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Old 01-30-19, 12:47 PM
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The AYH organization was my introduction to bike touring in the '60s. I started taking short group trips with the Potomac Area Council of Washington DC as a teenager. Many were on the C&O canal, usually to hostels at Seneca and Sandy Hook MD. Then in high school we organized a "Hostel Club" with a group membership pass and up to 50 active members.

In addition to the C&O canal there was a string of hostels in the PA Dutch country... Bowmansville, Denver, Brickerville, Geigertown and Quakertown come to mind. Our high school gang organized several bike trips using them. We also took road trips up to VT where there was a continuous string of hostels within a day's ride apart. Bantam Lake CT, N Haverhill NH, Guilford, Rochester, Ludlow, Waterbury Center, Warren, Richford and N Hero VT come to mind. There was also the "Orchard House" in Nethers VA which provided a base for bike rides on Skyline Drive and hikes up Old Rag mountain.

Adventure Cycling Association also has AYH roots. Founder Greg Siple was active with the Columbus area council in Ohio before Bikecentennial was formed in 1976.

Sadly most (if not all) the above mentioned hostels are now history.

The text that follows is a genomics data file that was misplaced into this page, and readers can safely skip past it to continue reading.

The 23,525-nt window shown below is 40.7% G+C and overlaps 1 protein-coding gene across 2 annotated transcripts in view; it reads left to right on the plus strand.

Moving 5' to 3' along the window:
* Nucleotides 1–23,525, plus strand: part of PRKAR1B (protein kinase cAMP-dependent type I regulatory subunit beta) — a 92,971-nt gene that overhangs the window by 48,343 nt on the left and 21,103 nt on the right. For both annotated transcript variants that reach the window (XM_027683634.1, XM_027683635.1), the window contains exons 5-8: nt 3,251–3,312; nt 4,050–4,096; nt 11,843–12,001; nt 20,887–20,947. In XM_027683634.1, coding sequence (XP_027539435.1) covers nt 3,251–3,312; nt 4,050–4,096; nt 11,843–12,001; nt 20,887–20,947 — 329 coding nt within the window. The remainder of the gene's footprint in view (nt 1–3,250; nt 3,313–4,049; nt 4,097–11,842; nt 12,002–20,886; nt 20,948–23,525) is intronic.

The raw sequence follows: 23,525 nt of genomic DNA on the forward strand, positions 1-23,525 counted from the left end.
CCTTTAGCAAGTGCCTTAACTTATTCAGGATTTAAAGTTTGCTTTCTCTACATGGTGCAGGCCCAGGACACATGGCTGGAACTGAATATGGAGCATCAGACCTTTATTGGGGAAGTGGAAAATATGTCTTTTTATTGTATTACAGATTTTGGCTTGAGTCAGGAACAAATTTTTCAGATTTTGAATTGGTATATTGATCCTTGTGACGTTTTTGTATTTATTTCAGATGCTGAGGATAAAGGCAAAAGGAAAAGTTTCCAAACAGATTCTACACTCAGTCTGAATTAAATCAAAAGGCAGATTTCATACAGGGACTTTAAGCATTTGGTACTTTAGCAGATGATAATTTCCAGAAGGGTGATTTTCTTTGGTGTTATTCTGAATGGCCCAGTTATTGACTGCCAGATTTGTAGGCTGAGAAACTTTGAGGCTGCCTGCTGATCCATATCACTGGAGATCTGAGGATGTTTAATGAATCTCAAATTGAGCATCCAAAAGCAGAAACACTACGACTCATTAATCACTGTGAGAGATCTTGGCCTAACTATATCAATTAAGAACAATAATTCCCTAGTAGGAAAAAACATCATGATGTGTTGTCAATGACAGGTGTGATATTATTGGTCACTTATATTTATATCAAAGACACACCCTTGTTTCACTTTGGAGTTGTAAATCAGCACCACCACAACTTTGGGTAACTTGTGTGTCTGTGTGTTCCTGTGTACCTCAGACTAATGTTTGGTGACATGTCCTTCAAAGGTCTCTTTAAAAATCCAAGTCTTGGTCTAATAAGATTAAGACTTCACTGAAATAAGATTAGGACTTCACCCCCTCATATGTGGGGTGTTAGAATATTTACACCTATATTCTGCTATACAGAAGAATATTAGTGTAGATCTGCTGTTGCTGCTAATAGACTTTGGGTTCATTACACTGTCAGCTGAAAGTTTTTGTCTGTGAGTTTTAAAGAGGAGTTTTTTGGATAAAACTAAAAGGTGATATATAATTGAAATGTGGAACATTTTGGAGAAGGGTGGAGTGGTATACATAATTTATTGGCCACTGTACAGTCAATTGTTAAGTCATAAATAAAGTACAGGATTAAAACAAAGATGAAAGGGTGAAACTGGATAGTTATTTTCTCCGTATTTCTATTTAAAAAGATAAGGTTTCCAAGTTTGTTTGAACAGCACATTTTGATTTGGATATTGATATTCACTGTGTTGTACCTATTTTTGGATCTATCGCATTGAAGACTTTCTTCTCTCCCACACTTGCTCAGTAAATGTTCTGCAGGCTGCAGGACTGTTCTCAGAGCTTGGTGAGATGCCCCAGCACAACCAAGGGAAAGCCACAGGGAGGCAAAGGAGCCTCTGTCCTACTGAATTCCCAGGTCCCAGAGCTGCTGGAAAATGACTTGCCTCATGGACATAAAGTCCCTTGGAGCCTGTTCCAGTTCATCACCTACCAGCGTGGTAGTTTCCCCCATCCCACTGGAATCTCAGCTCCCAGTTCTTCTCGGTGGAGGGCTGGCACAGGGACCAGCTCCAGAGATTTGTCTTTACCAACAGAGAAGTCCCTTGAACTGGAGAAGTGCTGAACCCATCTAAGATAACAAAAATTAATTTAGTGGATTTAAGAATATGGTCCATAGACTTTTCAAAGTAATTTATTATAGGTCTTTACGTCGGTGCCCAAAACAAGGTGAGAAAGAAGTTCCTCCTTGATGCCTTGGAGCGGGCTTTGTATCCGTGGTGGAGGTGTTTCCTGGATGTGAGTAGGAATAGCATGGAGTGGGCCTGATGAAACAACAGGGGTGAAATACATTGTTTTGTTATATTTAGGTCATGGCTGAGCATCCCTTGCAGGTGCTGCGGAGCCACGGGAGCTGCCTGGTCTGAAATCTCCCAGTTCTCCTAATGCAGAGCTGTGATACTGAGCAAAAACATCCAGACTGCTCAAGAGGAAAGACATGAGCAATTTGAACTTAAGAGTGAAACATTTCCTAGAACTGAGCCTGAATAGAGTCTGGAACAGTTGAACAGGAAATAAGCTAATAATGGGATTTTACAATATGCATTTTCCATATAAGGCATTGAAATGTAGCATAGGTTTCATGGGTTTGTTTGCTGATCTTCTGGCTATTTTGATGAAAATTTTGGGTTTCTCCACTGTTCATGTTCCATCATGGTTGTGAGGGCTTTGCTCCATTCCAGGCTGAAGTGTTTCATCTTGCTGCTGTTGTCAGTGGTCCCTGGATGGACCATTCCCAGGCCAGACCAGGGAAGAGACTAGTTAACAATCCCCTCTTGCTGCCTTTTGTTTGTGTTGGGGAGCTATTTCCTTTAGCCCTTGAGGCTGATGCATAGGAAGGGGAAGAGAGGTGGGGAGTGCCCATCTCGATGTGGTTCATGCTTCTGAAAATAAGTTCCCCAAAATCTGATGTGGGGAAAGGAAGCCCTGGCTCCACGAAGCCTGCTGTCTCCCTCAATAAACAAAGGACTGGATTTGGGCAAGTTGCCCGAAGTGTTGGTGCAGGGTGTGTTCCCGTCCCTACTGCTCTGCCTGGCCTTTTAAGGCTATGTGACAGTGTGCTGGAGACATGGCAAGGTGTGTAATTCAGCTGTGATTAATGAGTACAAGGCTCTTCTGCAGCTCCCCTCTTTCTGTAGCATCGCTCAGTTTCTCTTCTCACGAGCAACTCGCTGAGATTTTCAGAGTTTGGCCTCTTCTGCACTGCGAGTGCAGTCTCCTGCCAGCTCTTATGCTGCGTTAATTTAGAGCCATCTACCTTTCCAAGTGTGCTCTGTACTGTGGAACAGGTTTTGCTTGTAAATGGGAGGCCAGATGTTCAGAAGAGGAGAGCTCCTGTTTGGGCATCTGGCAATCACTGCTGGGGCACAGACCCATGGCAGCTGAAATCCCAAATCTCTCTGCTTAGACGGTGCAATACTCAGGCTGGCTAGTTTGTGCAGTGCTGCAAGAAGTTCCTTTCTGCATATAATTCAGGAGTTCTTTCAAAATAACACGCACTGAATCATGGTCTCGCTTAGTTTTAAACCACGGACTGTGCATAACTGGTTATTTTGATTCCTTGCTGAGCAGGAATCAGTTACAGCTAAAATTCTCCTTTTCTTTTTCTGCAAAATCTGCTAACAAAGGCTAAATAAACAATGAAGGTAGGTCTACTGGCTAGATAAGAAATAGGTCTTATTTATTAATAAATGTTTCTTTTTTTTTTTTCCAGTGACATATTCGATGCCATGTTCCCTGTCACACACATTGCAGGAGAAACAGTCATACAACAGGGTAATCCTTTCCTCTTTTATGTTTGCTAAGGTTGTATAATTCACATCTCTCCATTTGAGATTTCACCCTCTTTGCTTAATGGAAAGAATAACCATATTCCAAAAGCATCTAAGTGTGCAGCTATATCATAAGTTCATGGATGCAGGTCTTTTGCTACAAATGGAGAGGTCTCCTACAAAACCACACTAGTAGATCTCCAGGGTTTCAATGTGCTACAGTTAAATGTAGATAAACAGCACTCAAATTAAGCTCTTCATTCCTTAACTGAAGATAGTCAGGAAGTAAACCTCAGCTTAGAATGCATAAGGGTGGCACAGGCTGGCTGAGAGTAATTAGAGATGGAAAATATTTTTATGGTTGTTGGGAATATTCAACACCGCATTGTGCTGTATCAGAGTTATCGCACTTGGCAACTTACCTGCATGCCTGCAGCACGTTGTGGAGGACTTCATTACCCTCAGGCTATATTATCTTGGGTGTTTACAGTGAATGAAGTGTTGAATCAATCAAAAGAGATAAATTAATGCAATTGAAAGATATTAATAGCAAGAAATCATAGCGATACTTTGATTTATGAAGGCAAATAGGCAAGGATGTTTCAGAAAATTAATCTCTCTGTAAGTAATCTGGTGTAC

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Old 01-30-19, 02:33 PM
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Yes -

AYH - now Hosteling International - is only a shadow of what it once was.
Throughout the Northeast, Midwest, and West Coast there were dozens of rural hostels.
In Washington state, Michigan, and Ohio there were hostels in many state parks.

The Ohiopyle hostel was right on the Yough Trail (now the GAP).
Then there was Ernie's fabulous Birchwood in Missoula and his dog who did tricks.

Two things may have led to their demise:
1. They were rather spartan - bunk beds and cold showers.
2. You were expected to do a chore before leaving.

The latter seems to have been increasingly a sticking point.
Sad, because they were such wonderful places.
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Old 01-30-19, 03:43 PM
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I'm too young to remember the name American Youth Hostels, but I've stayed at Hostelling International Hostels, both in USA and abroad (more abroad), and I've never had a bad experience. Some are better than others, none are bad. Usually reasonably priced as well. I recommend them.
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Old 01-31-19, 05:19 AM
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Not all HI places kick you out during the day. Some do. E.g., Back in '99 the hotels at Lake Itasca and Bar Harbor were closed during the day. Seattle was not.

They are reasonably, and in some cases, very low priced for the market. One in Philly is only $22/night. Try getting a hotel room for anywhere close to that.

https://philahostel.org/policy-overview/